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Too soon to say if ransomware attack did damage: IT experts

District of Squamish says it is investigating and will put resources necessary into cybersecurity
Ransomeware on computer

In wake of ransomware attacks on the District of Squamish’s computer servers, IT experts are suggesting the municipality stay wary until a forensic analysis shows the full extent of the malware’s effects.

The message arrives after the District said there is no evidence personal information was compromised.

A forensic analysis that would show how it all happened is still ongoing and could take some time.

On Feb. 27, the District was hit by a ransomware attack. This malware allows hackers to infiltrate a computer, encrypt its files and demand payment to decrypt them.

Probably the most famous example of these was the WannaCry virus that paralyzed hospitals in England and Scotland in 2017.

This is not the first time such an attack has hit Squamish’s municipal hall. A ransomware virus had also affected the District last year.

‘This is not going to go away’

On March 3, the municipality announced that to improve protection for its computers, it would hire an IT security staffer and fast-track a move to cloud-based server hosting with virus protection and backups built-in.

A District spokesperson said the municipality hasn’t yet figured out that staffer’s pay, but a draft of the 2020 budget presented in December proposed to set aside $94,600 for the position.

However, UBC professor Hasan Cavusoglu says that having one only person in a dedicated security role likely won’t be enough to protect against future attacks.

“This is not going to go away,” said Cavusoglu. “It’s going to get even more complicated.”

He recommended a cloud server, which the District is doing, but cautioned that while upgrades are helpful, a one-time initiative may not be enough, he said. Tactics and types of software used in ransomware attacks are rapidly evolving.

“The leaders of...organizations should understand this is not a one-time solution,” said Cavusoglu.

“It’s a good step but just one step you should continue building on.”

In response, District staff agreed that one person can not be responsible for cybersecurity at municipal hall.

“Security will not just be one person’s job and, should our new hire require external assistance, then that would be presented to council for consideration,” District staff said in an emailed statement.

“The focus on security requires a multi-faceted approach and involves the entire organization. Specifically, it has been a priority for the Information Technology department in recent years with ongoing security upgrades and improvements implemented. A major piece in preventing attacks is end-user cybersecurity training, which will be provided to staff in more depth in the coming weeks.”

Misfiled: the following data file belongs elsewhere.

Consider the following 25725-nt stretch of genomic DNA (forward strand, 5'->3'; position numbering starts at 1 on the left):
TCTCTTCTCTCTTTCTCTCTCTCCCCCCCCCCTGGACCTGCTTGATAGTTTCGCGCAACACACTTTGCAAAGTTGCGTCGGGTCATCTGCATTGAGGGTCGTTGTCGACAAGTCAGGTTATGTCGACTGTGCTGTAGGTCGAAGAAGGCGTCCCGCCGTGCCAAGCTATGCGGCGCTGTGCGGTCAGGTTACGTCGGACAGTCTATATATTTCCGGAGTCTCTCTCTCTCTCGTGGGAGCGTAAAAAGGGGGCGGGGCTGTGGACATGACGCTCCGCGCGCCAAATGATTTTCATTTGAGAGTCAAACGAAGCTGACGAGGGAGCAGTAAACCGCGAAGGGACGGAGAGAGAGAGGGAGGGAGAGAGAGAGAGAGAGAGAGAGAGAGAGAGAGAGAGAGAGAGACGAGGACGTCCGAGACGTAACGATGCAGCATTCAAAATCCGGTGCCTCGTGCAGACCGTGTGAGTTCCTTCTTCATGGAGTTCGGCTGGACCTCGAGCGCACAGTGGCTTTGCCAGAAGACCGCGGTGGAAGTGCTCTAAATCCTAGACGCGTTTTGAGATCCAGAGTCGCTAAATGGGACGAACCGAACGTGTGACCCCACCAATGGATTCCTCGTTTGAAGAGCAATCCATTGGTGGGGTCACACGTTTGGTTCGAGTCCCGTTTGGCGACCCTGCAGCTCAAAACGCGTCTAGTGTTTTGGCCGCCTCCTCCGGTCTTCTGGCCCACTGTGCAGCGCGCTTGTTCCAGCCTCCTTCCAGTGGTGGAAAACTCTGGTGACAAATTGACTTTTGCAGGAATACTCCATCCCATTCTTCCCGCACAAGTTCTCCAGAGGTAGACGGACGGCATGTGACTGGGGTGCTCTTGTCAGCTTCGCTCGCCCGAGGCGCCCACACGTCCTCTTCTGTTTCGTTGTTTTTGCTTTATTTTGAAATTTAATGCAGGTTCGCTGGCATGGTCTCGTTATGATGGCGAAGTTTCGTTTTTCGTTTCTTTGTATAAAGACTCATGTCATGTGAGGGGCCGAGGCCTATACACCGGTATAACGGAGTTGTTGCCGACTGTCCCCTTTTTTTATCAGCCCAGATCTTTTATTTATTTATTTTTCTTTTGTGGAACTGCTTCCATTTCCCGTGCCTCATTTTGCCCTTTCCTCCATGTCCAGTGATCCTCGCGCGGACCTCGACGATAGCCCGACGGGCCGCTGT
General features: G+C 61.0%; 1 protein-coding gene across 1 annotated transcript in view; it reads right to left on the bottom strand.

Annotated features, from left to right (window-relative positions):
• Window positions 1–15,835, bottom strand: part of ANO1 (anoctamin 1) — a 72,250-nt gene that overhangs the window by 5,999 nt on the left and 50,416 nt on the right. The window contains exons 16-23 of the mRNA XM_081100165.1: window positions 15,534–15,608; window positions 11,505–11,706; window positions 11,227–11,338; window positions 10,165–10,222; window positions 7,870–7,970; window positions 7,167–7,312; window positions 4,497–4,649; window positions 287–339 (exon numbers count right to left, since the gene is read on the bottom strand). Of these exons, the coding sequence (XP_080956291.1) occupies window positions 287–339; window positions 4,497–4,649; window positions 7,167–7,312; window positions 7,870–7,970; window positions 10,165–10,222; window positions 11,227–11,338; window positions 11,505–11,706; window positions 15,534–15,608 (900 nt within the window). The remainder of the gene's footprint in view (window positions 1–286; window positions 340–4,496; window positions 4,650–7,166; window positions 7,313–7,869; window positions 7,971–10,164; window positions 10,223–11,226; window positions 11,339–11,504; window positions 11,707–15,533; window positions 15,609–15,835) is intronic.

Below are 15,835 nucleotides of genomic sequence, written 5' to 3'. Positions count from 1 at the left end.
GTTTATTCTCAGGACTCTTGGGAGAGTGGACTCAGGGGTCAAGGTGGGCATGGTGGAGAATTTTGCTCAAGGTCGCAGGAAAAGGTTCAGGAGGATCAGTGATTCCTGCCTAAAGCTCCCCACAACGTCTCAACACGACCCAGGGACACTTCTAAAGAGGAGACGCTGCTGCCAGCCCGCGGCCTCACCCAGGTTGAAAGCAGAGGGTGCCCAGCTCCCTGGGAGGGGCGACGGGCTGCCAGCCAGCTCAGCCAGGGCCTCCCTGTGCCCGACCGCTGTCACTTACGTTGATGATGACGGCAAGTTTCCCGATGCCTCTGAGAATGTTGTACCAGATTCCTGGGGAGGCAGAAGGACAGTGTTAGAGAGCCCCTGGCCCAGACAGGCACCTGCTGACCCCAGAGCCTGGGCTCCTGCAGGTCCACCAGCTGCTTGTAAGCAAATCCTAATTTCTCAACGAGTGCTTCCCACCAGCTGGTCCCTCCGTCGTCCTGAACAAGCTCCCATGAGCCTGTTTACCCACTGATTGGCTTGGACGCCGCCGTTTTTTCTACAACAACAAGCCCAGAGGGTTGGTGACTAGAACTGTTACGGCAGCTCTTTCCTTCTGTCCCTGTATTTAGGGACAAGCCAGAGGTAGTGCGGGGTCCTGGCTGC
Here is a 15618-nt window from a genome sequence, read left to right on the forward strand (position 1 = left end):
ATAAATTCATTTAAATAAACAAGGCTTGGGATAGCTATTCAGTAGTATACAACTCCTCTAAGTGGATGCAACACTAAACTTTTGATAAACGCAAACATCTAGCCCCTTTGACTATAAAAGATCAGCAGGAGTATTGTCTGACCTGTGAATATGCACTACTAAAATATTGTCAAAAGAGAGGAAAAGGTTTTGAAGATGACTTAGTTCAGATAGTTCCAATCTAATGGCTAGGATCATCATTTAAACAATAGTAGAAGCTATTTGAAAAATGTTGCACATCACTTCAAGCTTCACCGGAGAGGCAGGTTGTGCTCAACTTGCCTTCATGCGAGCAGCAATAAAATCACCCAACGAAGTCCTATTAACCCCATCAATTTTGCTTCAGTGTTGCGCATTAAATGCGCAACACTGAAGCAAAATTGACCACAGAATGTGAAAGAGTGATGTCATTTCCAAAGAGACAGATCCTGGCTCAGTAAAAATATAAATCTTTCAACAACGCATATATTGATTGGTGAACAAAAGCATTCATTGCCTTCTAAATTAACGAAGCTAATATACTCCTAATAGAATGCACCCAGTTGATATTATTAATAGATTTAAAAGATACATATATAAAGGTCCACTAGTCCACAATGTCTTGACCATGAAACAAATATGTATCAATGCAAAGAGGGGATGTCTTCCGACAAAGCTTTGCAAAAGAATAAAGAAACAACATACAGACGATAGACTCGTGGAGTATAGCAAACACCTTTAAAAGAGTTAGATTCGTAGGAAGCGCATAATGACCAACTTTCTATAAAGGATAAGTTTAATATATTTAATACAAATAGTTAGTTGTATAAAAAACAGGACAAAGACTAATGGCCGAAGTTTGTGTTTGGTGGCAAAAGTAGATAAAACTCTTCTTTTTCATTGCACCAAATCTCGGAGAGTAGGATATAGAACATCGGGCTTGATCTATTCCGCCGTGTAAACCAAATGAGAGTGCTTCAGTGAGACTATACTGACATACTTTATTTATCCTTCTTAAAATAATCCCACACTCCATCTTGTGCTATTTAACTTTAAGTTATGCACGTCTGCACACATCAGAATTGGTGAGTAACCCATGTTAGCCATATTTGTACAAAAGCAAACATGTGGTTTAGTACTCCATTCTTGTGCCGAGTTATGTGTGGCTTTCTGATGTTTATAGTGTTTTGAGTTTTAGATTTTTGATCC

Cavusoglu acknowledged that it can be difficult for a smaller municipality like Squamish to sink in the extensive amounts of money needed to ward off sophisticated hacker attacks.

He also said it may be too soon to say if personal data wasn’t compromised, if the forensic analysis hasn’t been completed.

If the attack was a standard ransomware attack, it’s likely that personal data may not have been compromised, as those attacks usually just encrypt users’ files and demand payment for decryption.

However, ransomware attacks are evolving and can be more complicated.

On March 9, District of Squamish staff told The Chief that the municipality has engaged cybersecurity professionals to help investigate the attack and look into exactly what, if anything, was compromised.

Threat analyst’s perspective

Brett Callow, a threat analyst at Emsisoft, said that there’ve been cases where governments have initially declared that personal data was not compromised, only to realize later that the data was posted online.

“Starting at the tail end of last year, multiple groups began stealing the data prior to encrypting it, and if the victim doesn’t pay, they publish the data online,” said Callow.

For example, the government of Prince Edward Island announced on Feb. 25 that it was subject to a malware attack.

“Based on our investigation, there is currently no reason to believe that Islanders’ personal information has been affected by the malware,” read a statement the province posted online.

However, days later, the PEI Guardian reported that a hacking group publicly posted internal documents from the provincial government that included bank statements, payment details, SIN numbers and contact information.

Earlier this year, Saskatchewan’s main service provider of health information was subject to a ransomware attack as well. While initial reports said the attack was contained, the CBC later reported that files were being sent to suspicious IP addresses.

Callow says the effects of ransomware attacks don’t immediately happen after someone clicks on a phishing email. Instead, it will install malware that will give actors remote access to the network.

In some cases, he says, hackers infiltrate servers about a week before the ransomware is deployed, copying files that they plan to hold hostage.

After they’ve copied enough data, they’ll then deploy the ransomware.

He said ransomware attacks usually result from either phishing or improperly secured remote access networks for employees.

If an attack occurred on his servers, Callow said, he’d err on the side of caution and set up credit monitoring if there’s a possibility that names, addresses and social insurance numbers have been compromised. “To my mind, these incidents should now be regarded as data breaches, until they prove not to be,” said Callow.

“It could be several weeks before they find out that has happened. And, of course, then it takes a couple of weeks to open up a credit card in somebody’s name.”

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